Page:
Research Data Management

Publications

    Identifying Opportunities for Collective Curation during Archaeological Excavations

    6 August 2020

    Ixchel Faniel, Anne Austin, Sarah Whitcher Kansa, Eric Kansa, Jennifer Jacobs, Phoebe France

    Archaeological excavations are comprised of interdisciplinary teams that create, manage, and share data as they unearth and analyse material culture. These team-based settings are ripe for collective curation during these data lifecycle stages. However, findings from four excavation sites show that the data interdisciplinary teams create are not well integrated. Knowing this, we recommended opportunities for collective curation to improve use and reuse of the data within and outside of the team. 

    Context from the Data Reuser’s Point of View

    26 September 2019

    Ixchel M. Faniel, Rebecca D. Frank, Elizabeth Yakel

    Context is critical for data reuse, and digital curation should include both context and content preservation. Both data producers and curators benefit from expanding context categories to better determine what information is vital to capture and manage during data collection to support data reuse.

    Exposing Standardization and Consistency Issues in Repository Metadata Requirements for Data Deposition

    1 September 2019

    Jihyun Kim, Elizabeth Yakel, Ixchel M. Faniel

    In this article in College & Research Libraries Journal, the authors examine common and unique metadata requirements and their levels of descrip­tion, determined by the data deposit forms of 20 repositories in three disciplines—archaeology, quantitative social science, and zoology.  

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Blog posts

Let’s cook up some metadata consistency 21 November 2019

Increase data reusability and enhance your curation investments with these three tips 7 August 2019

RDM: A challenge too big to tackle alone 14 February 2019

RLP Research Data Management Interest Group: Acquiring RDM Services for Your Institution 6 February 2019

RLP Research Data Management Interest Group: Identifying and Acting on Incentives When Planning RDM Services 11 December 2018

RLP Research Data Management Interest Group: Understanding Institutional RDM Services 1 November 2018

Preserving Research Data: Are you ready for a long-term commitment? 13 December 2018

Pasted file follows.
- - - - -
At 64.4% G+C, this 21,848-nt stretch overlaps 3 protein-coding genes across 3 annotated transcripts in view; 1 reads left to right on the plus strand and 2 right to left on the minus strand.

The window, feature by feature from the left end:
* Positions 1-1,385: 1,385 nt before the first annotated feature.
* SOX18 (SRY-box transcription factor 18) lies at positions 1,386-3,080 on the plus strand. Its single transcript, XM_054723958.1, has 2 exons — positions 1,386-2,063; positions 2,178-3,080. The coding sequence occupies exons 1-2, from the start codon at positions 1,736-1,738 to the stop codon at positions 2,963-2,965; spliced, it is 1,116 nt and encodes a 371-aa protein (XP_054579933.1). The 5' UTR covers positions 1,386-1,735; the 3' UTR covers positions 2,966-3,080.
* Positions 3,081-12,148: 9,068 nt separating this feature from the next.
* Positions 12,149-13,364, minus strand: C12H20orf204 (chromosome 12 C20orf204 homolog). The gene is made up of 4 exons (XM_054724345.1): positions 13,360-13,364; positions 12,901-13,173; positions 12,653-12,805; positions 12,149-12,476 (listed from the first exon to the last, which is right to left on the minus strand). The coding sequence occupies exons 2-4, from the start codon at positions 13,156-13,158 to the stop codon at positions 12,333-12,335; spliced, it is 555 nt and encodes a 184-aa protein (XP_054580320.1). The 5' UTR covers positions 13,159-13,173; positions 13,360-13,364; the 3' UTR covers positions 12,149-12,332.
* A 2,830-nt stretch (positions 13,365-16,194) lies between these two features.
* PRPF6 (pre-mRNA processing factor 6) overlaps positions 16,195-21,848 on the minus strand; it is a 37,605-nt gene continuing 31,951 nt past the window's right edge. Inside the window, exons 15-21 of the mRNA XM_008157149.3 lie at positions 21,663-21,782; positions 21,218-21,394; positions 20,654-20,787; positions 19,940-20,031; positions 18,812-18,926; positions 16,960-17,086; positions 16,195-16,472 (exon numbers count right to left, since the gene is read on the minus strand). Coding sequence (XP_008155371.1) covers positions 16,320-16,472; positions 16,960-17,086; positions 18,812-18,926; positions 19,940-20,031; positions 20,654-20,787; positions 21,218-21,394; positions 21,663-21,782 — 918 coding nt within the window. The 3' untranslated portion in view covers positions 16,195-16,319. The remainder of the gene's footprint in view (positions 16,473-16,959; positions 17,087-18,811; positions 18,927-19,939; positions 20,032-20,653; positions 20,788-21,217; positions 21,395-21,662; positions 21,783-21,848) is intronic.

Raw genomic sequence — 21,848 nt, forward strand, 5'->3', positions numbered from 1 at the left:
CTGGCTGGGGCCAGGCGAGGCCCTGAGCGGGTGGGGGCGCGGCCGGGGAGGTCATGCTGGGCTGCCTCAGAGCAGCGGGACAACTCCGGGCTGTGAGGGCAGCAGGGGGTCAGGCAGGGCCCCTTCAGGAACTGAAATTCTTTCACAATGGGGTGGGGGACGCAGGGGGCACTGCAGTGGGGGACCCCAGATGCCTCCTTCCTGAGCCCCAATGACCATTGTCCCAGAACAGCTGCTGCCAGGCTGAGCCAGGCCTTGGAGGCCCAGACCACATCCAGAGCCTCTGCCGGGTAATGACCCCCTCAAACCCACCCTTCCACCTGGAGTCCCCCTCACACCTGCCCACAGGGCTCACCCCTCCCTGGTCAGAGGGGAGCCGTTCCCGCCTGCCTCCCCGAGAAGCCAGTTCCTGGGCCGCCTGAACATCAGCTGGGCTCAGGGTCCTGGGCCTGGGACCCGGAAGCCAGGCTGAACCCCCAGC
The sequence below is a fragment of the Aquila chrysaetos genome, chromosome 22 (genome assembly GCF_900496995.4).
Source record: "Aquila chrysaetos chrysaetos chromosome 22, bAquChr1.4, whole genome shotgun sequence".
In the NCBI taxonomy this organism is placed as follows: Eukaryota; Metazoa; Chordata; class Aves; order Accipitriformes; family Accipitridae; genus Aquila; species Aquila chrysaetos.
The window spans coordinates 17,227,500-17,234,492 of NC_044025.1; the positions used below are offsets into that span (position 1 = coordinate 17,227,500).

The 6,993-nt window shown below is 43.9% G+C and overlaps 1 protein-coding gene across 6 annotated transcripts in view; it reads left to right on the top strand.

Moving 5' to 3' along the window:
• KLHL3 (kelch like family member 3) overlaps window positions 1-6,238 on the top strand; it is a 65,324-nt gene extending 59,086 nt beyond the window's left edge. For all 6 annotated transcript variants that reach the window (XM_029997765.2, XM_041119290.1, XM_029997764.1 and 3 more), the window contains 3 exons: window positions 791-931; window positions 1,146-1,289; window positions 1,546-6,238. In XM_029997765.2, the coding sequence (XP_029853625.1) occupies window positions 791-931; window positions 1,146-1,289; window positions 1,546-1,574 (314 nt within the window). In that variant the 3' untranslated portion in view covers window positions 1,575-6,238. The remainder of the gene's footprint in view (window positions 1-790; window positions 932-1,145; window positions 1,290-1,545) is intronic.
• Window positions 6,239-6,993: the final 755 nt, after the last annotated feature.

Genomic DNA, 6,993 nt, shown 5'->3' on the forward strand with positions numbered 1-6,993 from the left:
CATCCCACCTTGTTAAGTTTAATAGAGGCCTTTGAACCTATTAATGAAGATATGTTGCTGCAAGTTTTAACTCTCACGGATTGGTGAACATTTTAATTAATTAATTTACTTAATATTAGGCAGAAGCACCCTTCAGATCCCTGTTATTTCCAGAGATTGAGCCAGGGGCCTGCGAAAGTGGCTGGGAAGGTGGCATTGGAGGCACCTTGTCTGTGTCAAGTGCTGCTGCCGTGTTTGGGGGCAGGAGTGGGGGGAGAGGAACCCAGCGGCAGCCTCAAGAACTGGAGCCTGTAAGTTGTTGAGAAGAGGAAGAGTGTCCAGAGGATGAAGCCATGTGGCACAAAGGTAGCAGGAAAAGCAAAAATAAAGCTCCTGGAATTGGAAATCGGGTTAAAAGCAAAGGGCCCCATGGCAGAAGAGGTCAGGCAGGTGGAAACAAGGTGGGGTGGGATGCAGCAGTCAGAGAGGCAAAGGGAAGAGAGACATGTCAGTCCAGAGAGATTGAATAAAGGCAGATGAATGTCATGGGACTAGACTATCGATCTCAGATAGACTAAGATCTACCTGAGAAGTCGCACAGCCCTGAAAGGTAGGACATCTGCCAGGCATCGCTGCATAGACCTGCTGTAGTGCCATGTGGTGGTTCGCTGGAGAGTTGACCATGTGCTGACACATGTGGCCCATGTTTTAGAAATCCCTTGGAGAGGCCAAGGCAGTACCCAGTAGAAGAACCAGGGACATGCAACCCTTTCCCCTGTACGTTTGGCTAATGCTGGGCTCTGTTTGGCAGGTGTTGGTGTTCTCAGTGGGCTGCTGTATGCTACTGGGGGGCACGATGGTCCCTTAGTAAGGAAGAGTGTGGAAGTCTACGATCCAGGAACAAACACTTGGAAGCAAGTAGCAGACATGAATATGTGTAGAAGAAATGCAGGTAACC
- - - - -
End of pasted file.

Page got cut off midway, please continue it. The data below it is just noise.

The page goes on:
Libraries and RDM: Three decisions, three components, three realities 24 May 2018

Mini-symposium on RDM in Leiden 9 May 2018

The OCLC Research Library Partnership: the challenges of developing scholarly services in a decentralized landscape (European edition) 7 March 2018

The OCLC Research Library Partnership: the challenges of developing scholarly services in a decentralized landscape (North American edition) 7 January 2018

Use OCLC Research to Examine the Realities of Research Data Management at Your Institution 7 November 2017

On librarians and RDM 5 June 2017

Bringing order to the chaos of digital data 15 March 2017

Case studies in RDM capacity acquisition: A new project 20 October 2016

Metadata for research data management 18 April 2016

Data Management and Curation in 21st Century Archives – Part 2 29 September 2015

Data Management and Curation in 21st Century Archives – Part 1 1 September 2015


Presentations

Case studies in cross-institutional collaboration

“OH, THE PLACES YOU’LL GO” together: Case studies in cross-institutional collaboration

By Rebecca Bryant, Alison Hitchens, Ian Milligan, Anne Rauh

2022 Charleston Conference
virtual

To develop robust research support services throughout the entire research life cycle, individuals and units from across the university, including the library, must collaborate beyond internal silos. To ensure user adoption and project success, libraries must address the “social ‘stuff’” by building trusted relationships, securing buy-in, and managing resistance. A recent OCLC Research report called this specific type of soft skill “social interoperability,” and defined it as the ability to create and maintain working relationships between individuals and organizational units that promote collaboration, communication, and mutual understanding.

The need to work effectively across campus is particularly true for the new generation of research support services like data management, RIM systems, and research analytics where services are distributed across many stakeholder units, including research administration, campus IT, colleges, departments . . . and, of course, the library. In this presentation, we will share an overview of the challenges, opportunities, and imperative for cross-campus collaboration, offering strategies and tactics that anyone can apply to increase their own “social interoperability.”